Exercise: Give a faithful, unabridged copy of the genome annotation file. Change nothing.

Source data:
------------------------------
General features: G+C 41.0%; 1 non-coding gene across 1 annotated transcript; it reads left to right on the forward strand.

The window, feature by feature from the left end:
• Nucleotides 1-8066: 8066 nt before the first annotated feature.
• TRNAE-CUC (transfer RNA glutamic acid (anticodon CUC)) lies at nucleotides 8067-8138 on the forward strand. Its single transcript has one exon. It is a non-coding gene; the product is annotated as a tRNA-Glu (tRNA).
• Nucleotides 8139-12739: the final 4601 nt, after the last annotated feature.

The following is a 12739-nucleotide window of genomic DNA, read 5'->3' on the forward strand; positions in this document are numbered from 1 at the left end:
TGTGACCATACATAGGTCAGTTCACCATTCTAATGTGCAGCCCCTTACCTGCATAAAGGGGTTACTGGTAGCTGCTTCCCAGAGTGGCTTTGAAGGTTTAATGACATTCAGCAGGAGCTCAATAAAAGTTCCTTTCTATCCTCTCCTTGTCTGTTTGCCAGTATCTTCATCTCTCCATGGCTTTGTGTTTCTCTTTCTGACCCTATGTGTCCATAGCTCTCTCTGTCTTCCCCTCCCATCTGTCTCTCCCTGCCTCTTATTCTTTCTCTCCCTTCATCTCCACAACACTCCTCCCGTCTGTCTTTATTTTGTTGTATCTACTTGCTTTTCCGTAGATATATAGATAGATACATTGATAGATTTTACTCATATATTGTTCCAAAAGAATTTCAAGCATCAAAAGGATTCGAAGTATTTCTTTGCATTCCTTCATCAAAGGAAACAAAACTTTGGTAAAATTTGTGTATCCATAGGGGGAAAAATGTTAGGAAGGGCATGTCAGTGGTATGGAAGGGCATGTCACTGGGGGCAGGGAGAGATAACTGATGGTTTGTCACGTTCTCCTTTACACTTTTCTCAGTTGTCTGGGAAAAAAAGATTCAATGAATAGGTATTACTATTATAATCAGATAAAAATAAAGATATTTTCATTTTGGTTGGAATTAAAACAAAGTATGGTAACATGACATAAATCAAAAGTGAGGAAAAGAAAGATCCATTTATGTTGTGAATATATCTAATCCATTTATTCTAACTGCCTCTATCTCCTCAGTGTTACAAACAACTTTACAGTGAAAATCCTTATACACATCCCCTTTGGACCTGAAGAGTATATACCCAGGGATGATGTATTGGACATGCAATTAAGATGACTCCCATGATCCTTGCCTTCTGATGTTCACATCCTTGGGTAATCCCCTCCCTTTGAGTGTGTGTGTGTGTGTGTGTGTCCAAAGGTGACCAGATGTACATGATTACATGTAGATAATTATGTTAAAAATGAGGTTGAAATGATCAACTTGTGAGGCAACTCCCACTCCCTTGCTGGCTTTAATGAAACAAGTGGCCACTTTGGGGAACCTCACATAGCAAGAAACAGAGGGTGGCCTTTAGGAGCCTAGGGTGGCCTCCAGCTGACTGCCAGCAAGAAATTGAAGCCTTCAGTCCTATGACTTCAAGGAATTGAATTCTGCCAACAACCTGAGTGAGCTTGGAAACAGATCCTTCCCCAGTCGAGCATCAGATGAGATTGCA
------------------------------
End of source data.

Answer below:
General features: G+C 41.0%; 1 non-coding gene across 1 annotated transcript; it reads left to right on the forward strand.

The window, feature by feature from the left end:
• Nucleotides 1-8066: 8066 nt before the first annotated feature.
• TRNAE-CUC (transfer RNA glutamic acid (anticodon CUC)) lies at nucleotides 8067-8138 on the forward strand. Its single transcript has one exon. It is a non-coding gene; the product is annotated as a tRNA-Glu (tRNA).
• Nucleotides 8139-12739: the final 4601 nt, after the last annotated feature.

The following is a 12739-nucleotide window of genomic DNA, read 5'->3' on the forward strand; positions in this document are numbered from 1 at the left end:
TGTGACCATACATAGGTCAGTTCACCATTCTAATGTGCAGCCCCTTACCTGCATAAAGGGGTTACTGGTAGCTGCTTCCCAGAGTGGCTTTGAAGGTTTAATGACATTCAGCAGGAGCTCAATAAAAGTTCCTTTCTATCCTCTCCTTGTCTGTTTGCCAGTATCTTCATCTCTCCATGGCTTTGTGTTTCTCTTTCTGACCCTATGTGTCCATAGCTCTCTCTGTCTTCCCCTCCCATCTGTCTCTCCCTGCCTCTTATTCTTTCTCTCCCTTCATCTCCACAACACTCCTCCCGTCTGTCTTTATTTTGTTGTATCTACTTGCTTTTCCGTAGATATATAGATAGATACATTGATAGATTTTACTCATATATTGTTCCAAAAGAATTTCAAGCATCAAAAGGATTCGAAGTATTTCTTTGCATTCCTTCATCAAAGGAAACAAAACTTTGGTAAAATTTGTGTATCCATAGGGGGAAAAATGTTAGGAAGGGCATGTCAGTGGTATGGAAGGGCATGTCACTGGGGGCAGGGAGAGATAACTGATGGTTTGTCACGTTCTCCTTTACACTTTTCTCAGTTGTCTGGGAAAAAAAGATTCAATGAATAGGTATTACTATTATAATCAGATAAAAATAAAGATATTTTCATTTTGGTTGGAATTAAAACAAAGTATGGTAACATGACATAAATCAAAAGTGAGGAAAAGAAAGATCCATTTATGTTGTGAATATATCTAATCCATTTATTCTAACTGCCTCTATCTCCTCAGTGTTACAAACAACTTTACAGTGAAAATCCTTATACACATCCCCTTTGGACCTGAAGAGTATATACCCAGGGATGATGTATTGGACATGCAATTAAGATGACTCCCATGATCCTTGCCTTCTGATGTTCACATCCTTGGGTAATCCCCTCCCTTTGAGTGTGTGTGTGTGTGTGTGTGTCCAAAGGTGACCAGATGTACATGATTACATGTAGATAATTATGTTAAAAATGAGGTTGAAATGATCAACTTGTGAGGCAACTCCCACTCCCTTGCTGGCTTTAATGAAACAAGTGGCCACTTTGGGGAACCTCACATAGCAAGAAACAGAGGGTGGCCTTTAGGAGCCTAGGGTGGCCTCCAGCTGACTGCCAGCAAGAAATTGAAGCCTTCAGTCCTATGACTTCAAGGAATTGAATTCTGCCAACAACCTGAGTGAGCTTGGAAACAGATCCTTCCCCAGTCGAGCATCAGATGAGATTGCA